Fractional precedences? Re: Operator precedence help
david.feuer at gmail.com
Thu Sep 3 19:09:39 UTC 2020
It seems useful to know that arithmetic binds more tightly than list
a+b : c+d : es
seems a bit nicer to me than
(a+b) : (c+d) : es
though I suppose that's not the worst thing.
On Thu, Sep 3, 2020, 3:06 PM Tikhon Jelvis <tikhon at jelv.is> wrote:
> In the proposals for relative precedences that I've heard before, it would
> be a syntactic error to use two operators that *don't* have explicitly
> defined relationships without parentheses. + and * would work together the
> way you would expect from math, but you simply wouldn't be able to mix them
> with ++ without parentheses. Seems like this would avoid spooky action at a
> distance since operators that aren't clearly related simply don't have
> relative precedences at all. Not sure how to handle operators like $ in a
> system like that though.
> On Thu, Sep 3, 2020 at 12:01 PM Ben Franksen <ben.franksen at online.de>
>> Am 03.09.20 um 00:29 schrieb John Cotton Ericson:
>> > I definitely prefer this approach. I do not like absolutely levels,
>> > whether natural numbers or fractional. At the end of the day, that's all
>> > order-maintance for a *global* total preorder, and such a design will
>> > always result in unforeseeable interactions between
>> > independently-developed operators, not to mention increasingly
>> > ludicrously-precise fractions.
>> > This may sound like low-priority design pedantry, but I suspect
>> > (probably because I myself was taught with scheme) that
>> > spooky-action-at-a-distance precedence greatly harms beginning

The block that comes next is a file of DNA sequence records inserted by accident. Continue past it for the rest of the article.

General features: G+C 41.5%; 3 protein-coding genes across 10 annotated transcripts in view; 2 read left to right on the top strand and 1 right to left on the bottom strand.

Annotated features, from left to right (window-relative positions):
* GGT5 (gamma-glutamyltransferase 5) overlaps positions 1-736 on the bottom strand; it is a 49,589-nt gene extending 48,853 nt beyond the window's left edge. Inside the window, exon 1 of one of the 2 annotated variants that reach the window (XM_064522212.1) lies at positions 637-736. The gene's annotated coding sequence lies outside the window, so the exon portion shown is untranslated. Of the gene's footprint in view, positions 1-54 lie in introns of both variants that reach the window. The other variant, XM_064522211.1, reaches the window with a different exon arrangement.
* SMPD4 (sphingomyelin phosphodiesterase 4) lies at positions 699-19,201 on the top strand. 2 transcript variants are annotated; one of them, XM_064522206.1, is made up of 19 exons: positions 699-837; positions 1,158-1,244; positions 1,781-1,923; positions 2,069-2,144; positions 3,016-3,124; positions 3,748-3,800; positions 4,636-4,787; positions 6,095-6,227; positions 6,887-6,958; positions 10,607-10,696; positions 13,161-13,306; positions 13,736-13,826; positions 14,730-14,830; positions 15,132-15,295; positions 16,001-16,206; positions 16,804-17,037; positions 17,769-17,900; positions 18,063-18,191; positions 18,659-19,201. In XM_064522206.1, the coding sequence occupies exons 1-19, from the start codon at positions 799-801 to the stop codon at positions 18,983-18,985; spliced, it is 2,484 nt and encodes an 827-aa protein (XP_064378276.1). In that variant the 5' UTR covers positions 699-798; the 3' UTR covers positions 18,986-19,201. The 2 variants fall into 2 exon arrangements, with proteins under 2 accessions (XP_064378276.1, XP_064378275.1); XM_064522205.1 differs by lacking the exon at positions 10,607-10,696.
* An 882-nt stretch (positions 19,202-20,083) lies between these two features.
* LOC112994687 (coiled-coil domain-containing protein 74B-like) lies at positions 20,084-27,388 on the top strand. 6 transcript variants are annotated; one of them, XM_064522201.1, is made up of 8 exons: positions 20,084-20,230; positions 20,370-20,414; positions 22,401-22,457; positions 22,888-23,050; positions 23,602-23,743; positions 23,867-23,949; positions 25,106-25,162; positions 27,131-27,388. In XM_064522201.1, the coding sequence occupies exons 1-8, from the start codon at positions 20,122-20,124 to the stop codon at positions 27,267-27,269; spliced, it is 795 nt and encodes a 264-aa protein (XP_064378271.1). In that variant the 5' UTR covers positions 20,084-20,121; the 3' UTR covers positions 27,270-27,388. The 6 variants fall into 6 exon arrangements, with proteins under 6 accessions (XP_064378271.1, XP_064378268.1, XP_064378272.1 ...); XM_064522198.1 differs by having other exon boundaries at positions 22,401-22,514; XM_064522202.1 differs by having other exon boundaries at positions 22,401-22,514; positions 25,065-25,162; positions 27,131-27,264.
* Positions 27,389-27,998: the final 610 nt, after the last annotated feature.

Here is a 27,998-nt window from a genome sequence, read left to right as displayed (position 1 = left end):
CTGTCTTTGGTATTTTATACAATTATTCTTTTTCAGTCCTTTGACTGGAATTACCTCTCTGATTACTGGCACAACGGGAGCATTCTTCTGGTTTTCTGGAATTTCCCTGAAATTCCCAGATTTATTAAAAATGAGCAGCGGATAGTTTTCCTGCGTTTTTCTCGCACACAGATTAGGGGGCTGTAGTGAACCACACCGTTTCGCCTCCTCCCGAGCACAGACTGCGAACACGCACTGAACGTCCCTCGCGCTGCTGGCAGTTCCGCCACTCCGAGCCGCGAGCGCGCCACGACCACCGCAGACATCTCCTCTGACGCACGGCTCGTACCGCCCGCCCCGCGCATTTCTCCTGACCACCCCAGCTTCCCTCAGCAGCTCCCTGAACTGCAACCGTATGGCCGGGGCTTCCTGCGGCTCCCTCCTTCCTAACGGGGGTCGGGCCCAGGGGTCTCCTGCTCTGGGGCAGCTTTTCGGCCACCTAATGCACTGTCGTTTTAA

>> > programmers, causing confusion or at least delaying the understanding
>> > that expressions are arbitrarily deep trees.
>> Isn't declaring relative precedences between operators also somewhat
>> spooky-action-at-a-distance for (human) readers of the code? I think the
>> idea is nice in principle, but I guess to make it practical requires IDE
>> support in order to figure out the relative precedences of operators in
>> an expression.
>> As soon as you can define new operators, precendence is a huge problem.
>> And the problem here is *not* designing the most flexible way to assign
>> precedences, but rather the opposite: to *limit* flexibility so that
>> humans can still correctly parse code at a glance. That is, IMO, the
>> main reason why having a small and fixed number of precedences is a good
>> thing. And yes, I have often been in a situation where I would have
>> liked to say "make this operator bind stronger than X, but weaker than
>> Y", but couldn't because there was no level in between X and Y. So now I
>> have to write a few more parentheses then I would like. I still think
>> that code is more readable with a fixed number of precendence levels, so
>> I am willing to pay that price.
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